8.  I’m so accustomed to spelling my entire name immediately after giving it to someone that it would really freak me out if people actually recognized it and knew how to pronounce it.  “Alicia” I can kind of understand, although there are some famous ones out there (Keys and Silverstone spring to mind).  “Kline” boggles my mind because I really thought I was hitting the last name lottery when I got married.  But no, I always have to differentiate between Cline and Klein.  And don’t get me started on the people that call up asking for Mr. or Mrs. Clean.  For the record, my husband is not a bald cartoon character who sells household products.

9.  I can still shop at Walmart in sweats and no makeup and no one cares.  I can also go shopping at Walmart in full hair and makeup and no one cares.

10.  Even though I am doing this as professionally as possible, it still doesn’t feel like work.  If this ever felt like a job, if I ever had to depend on this to be my sole income, I think my writing would suffer because it wouldn’t be fun anymore.  Everyone is shocked that I work 40 plus hours a week in insurance, then I come home and spend maybe another 20 hours per week writing, blogging, or marketing.   (I take weekends off to spend with my family).  What they don’t understand is that the whole author thing is pure enjoyment for me and it’s how I relax.  Most of the time.  I do yell at my computer on occasion.

So there you have it.  I like where I’m at right now because the only place to go is up.  And the view from where I’m currently standing is pretty beautiful already.

 

Assigning Value

Over the course of the past six months or so, I’ve made a conscious decision to review every fiction book that I read.  This change of heart came from me realizing what a struggle it is for most indie authors to have their works read, let alone have someone write a review for it.  During this time, I’ve not only read self-pubbed works, but also the traditionally pubbed stuff too.  So I’m an equal opportunity reviewer.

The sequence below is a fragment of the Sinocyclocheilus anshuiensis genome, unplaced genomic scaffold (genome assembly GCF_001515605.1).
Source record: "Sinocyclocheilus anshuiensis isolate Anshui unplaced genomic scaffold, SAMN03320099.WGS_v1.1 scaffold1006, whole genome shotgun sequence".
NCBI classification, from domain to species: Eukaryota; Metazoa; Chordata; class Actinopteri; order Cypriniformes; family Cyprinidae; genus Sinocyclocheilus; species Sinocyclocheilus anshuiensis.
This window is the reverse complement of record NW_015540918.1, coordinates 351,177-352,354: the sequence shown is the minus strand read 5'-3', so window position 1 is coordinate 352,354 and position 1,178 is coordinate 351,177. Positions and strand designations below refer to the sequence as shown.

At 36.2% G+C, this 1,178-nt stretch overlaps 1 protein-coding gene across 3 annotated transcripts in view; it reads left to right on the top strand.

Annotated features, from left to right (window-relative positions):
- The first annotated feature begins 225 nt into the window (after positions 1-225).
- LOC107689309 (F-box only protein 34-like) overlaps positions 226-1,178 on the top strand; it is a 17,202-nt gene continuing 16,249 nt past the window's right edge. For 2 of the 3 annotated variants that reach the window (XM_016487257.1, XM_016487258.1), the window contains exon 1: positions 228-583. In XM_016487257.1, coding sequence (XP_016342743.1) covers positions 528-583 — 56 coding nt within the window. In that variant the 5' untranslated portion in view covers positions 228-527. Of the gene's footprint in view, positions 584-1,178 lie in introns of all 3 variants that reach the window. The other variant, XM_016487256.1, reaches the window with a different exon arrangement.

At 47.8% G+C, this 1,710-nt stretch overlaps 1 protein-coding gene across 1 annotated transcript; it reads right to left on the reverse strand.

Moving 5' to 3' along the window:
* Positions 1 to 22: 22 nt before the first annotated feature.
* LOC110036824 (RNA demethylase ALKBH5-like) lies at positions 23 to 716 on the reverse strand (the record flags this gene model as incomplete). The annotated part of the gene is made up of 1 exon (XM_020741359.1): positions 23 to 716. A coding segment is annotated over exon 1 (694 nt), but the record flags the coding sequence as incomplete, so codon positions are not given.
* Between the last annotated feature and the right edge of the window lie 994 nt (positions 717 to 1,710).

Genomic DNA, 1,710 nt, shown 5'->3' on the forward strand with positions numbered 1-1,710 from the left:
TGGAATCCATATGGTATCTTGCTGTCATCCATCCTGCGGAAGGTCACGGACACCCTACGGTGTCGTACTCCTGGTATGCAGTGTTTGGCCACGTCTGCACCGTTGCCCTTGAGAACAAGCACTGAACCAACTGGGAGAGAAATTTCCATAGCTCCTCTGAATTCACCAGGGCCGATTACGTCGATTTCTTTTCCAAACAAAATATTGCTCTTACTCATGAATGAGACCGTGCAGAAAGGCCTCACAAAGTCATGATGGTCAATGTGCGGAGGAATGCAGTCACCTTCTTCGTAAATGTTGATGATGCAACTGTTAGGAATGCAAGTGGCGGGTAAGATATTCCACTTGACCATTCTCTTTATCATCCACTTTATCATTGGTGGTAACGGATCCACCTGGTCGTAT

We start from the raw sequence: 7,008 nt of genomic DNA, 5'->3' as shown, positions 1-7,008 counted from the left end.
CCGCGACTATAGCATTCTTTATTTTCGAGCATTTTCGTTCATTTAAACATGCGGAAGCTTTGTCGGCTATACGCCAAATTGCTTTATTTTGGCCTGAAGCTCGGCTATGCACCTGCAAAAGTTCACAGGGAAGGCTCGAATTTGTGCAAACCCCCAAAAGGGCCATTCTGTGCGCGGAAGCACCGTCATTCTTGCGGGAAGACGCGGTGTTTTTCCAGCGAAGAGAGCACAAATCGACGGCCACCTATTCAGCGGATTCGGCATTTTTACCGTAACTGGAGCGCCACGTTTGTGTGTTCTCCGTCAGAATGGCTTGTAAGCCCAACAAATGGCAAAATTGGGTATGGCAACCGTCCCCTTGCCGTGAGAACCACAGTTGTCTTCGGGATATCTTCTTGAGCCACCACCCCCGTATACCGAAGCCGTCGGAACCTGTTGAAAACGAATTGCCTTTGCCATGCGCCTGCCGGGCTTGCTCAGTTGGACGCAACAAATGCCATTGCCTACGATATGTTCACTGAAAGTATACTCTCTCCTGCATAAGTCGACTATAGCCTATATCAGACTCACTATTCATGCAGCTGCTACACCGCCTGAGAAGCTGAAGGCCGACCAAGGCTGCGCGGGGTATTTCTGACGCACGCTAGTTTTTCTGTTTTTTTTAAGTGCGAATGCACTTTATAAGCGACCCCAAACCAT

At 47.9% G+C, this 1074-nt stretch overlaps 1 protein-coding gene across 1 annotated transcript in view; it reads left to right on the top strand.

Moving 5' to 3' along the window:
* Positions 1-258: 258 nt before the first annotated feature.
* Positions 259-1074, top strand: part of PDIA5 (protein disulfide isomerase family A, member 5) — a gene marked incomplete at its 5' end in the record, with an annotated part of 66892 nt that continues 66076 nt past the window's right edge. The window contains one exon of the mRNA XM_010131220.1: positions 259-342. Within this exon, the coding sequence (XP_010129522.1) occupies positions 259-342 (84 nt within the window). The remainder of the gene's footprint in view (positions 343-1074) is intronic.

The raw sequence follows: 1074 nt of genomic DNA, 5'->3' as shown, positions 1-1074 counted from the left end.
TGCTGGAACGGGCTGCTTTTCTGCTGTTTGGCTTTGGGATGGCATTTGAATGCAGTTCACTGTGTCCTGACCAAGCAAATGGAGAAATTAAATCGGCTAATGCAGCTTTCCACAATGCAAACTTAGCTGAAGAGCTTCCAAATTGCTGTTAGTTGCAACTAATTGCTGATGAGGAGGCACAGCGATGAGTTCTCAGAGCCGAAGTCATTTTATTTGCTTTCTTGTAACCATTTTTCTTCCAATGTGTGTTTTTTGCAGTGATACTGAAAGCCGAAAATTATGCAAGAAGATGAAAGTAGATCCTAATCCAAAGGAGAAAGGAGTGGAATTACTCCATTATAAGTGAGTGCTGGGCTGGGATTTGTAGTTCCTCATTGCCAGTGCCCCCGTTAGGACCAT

I’m kind of quirky about where I post.  Since the bulk of my reading material has been coming from my Scribd account lately, I have only been posting those reviews to Goodreads.  I have purchased the occasional read from Amazon, and those reviews get published on both sites, since my Kindle posts to both concurrently.  I know that common practice is to ask people to post to both places, but I’ve been reading some pretty popular fare lately.  It absolves me of some guilt about not copying and pasting to add my two cents to the hundreds of Amazon reviews already available.  Besides, even my lowly self has more total reviews on Goodreads than anywhere else.  I completely understand why.  If you didn’t buy it on Amazon and you didn’t personally promise to post the review everywhere you can think of, then it’s okay in my book to leave one review in one place and move on.

Recently, I gave my first two star review.  This was to a traditionally published book by a big time, well known author.  Not out of spite, but because I really didn’t care for the storyline of the book.   And I knew I wouldn’t be hurting this particular author’s sales or ego because I chimed in about not feeling connected to her antiquated characters.  It didn’t feel right to bump up my star rating to a three because the technical aspects of the thing were spot on.  So I figured that in this circumstance, it was okay to be honest and leave the lowest star review ever in my short reviewing career.